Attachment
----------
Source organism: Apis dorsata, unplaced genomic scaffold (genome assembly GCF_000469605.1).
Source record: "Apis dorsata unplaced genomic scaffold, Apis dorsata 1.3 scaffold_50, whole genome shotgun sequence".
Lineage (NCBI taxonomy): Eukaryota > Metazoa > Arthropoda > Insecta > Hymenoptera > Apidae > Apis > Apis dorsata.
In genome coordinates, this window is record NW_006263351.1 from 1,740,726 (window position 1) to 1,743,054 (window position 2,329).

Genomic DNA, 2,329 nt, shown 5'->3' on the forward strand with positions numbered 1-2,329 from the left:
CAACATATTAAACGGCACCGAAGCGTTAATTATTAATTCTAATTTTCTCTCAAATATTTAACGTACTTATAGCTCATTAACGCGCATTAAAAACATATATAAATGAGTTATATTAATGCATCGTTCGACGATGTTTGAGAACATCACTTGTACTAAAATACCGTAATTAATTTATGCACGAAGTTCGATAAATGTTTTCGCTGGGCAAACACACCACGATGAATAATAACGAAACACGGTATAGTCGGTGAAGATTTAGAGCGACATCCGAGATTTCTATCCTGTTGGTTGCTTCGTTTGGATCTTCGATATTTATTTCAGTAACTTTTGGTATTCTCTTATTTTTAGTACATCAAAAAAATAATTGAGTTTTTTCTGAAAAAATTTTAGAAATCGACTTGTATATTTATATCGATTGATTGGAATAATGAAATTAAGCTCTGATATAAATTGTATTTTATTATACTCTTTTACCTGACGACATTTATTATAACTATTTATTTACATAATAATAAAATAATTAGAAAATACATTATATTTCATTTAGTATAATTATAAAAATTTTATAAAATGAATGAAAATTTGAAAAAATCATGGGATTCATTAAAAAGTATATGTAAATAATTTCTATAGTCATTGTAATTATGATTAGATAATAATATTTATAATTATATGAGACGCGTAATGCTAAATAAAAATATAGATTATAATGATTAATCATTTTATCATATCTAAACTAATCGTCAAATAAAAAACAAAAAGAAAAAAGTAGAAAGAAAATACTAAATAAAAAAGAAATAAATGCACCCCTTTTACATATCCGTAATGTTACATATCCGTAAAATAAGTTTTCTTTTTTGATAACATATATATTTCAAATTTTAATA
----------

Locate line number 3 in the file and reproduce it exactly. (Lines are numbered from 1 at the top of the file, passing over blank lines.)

Lineage (NCBI taxonomy): Eukaryota > Metazoa > Arthropoda > Insecta > Hymenoptera > Apidae > Apis > Apis dorsata.